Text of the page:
When I became awarded as a Microsoft MVP 1998 the first time, the only operation system was DOS and NT. Only NT was designed for Enterprise. This time nobody really recognized ITIL or any other service delivery concepts so far.
Over the years experiences on several enterprise projects, I learned how important it is to design IT infrastructures based on references and also cut costs for operation, service and delivery by providing frameworks.
In 1999 I attended the Microsoft Beta Team as a yearly again and again awarded Microsoft MVP the first time. Starting with the Windows 2000 Beta, Microsoft developed the first Microsoft Solution Architecture and Microsoft Operation Framework, to provide best practises on technology architecture that has been tested and proven in a partnered lab environment to provide exceptional planning and implementation guidance that addresses fundamental Windows Server infrastructure issues such as availability, security, scalability, and manageability of the platform.
Based on the next major platform updates Microsoft changed this references and provided new Infrastructure Planning and Design Guides (IPD).
The Infrastructure Planning and Design (IPD) series provides guidance for Microsoft infrastructure products. The series is a collection of documents that leads the reader through a sequence of core decision points to design an infrastructure for Microsoft products. It also provides a means to validate design decisions with the business to ensure that the solution meets the requirements for both business and infrastructure stakeholders.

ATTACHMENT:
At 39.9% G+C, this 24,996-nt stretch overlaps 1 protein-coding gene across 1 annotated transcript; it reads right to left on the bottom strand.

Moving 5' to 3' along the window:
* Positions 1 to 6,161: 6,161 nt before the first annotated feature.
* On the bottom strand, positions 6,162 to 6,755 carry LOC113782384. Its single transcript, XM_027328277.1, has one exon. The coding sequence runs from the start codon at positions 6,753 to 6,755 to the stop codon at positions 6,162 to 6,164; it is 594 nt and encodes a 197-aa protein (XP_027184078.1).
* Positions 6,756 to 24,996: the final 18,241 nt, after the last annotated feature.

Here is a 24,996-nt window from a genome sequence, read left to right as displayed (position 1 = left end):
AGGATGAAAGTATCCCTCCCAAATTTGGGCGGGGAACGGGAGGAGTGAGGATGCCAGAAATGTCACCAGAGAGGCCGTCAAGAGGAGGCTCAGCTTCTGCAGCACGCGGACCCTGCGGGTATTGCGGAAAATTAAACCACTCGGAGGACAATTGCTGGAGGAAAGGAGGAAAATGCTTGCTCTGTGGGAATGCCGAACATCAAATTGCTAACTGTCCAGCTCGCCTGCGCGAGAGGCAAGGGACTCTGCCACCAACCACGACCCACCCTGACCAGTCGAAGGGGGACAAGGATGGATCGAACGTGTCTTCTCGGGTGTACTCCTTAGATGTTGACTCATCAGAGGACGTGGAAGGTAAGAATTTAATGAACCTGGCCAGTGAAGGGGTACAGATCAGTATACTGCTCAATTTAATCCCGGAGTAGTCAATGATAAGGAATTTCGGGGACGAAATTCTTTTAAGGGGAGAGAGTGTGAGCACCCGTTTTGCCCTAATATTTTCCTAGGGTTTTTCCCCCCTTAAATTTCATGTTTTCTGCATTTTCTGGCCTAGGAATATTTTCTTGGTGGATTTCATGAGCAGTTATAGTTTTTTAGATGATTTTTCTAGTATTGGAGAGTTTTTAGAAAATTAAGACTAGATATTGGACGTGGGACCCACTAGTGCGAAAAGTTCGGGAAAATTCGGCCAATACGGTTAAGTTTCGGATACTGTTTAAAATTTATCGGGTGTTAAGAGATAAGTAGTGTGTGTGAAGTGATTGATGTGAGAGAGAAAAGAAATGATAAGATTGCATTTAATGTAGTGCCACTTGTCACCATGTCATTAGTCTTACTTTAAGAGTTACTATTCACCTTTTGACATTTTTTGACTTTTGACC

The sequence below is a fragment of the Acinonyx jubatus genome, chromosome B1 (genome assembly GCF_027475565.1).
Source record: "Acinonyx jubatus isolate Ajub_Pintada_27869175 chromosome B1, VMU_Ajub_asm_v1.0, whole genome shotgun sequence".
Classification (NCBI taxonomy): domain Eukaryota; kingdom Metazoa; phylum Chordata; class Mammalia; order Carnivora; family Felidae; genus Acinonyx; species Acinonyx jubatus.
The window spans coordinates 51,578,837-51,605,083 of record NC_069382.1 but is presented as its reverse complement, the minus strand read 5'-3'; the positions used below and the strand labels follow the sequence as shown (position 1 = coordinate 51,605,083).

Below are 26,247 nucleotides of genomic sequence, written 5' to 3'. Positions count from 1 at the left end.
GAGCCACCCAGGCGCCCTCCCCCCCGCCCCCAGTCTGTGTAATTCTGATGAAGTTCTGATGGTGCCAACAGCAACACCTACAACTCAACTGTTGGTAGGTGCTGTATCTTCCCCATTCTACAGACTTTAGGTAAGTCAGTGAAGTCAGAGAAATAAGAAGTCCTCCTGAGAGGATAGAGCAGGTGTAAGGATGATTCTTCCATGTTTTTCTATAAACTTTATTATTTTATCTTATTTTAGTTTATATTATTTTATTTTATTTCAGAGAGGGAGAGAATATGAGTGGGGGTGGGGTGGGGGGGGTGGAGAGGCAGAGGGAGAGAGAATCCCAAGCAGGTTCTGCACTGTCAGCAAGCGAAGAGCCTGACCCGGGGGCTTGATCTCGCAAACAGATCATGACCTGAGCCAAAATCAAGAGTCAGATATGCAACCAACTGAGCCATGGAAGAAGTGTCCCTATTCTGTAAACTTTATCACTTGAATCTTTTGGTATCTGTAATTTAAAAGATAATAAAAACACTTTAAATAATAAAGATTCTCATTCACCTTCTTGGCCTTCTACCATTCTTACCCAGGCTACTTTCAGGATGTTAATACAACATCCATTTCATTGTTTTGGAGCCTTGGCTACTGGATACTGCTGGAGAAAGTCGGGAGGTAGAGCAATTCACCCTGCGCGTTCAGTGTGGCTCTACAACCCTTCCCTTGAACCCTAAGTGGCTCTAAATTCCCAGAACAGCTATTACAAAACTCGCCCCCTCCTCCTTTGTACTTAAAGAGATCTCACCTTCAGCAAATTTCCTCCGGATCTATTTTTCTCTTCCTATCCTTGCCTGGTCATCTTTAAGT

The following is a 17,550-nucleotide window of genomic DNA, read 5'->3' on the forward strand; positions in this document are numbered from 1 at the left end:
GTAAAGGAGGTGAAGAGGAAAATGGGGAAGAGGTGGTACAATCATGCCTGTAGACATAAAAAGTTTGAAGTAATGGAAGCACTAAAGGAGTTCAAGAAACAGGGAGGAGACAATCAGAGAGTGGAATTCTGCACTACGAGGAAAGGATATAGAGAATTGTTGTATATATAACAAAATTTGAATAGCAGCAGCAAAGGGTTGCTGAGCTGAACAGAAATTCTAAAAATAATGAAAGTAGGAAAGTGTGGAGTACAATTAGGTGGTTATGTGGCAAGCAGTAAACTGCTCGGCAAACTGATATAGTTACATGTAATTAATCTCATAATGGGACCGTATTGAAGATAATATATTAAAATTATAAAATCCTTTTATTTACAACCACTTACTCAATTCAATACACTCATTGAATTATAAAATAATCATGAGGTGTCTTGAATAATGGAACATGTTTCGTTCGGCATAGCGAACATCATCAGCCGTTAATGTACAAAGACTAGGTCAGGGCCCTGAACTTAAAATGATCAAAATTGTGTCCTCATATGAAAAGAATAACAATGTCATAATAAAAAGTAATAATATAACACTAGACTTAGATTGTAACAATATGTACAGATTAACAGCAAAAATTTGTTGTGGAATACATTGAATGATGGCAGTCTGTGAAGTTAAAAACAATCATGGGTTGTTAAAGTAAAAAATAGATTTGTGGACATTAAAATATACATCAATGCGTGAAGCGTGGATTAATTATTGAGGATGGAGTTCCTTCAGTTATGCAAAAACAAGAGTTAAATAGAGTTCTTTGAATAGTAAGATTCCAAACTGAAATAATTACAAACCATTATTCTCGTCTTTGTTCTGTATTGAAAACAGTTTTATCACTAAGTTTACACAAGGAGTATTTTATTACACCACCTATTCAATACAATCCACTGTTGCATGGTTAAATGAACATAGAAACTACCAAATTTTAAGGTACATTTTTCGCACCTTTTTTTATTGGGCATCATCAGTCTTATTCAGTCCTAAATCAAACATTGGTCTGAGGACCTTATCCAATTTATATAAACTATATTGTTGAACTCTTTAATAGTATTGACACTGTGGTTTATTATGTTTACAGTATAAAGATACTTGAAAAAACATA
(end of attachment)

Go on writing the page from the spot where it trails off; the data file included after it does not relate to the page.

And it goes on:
Architecture Blueprints provide a common understanding of overriding principles prior to leveraging guidance on specific IT services.
The Implementation Guides provide fully integrated sets of service-specific guidance for each of the services covered as part of WSSRA. Each implementation guide package contains an introduction document, a service blueprint, a planning guide, a build guide, and an operations guide.
The Deployment Toolkit provides all of the low-level scripts, plans, and configuration settings used to build the environment in which WSSRA was established and tested.
In the future you will read about this Reference Architectures, Implementation and Operation Guides from practical experiences in real world enterprise projects covering all the relevant Microsoft technologies. You will read about Service-Oriented Architecture and why future management of IT infrastructures will be task-oriented and based on services and not servers or their components and roles.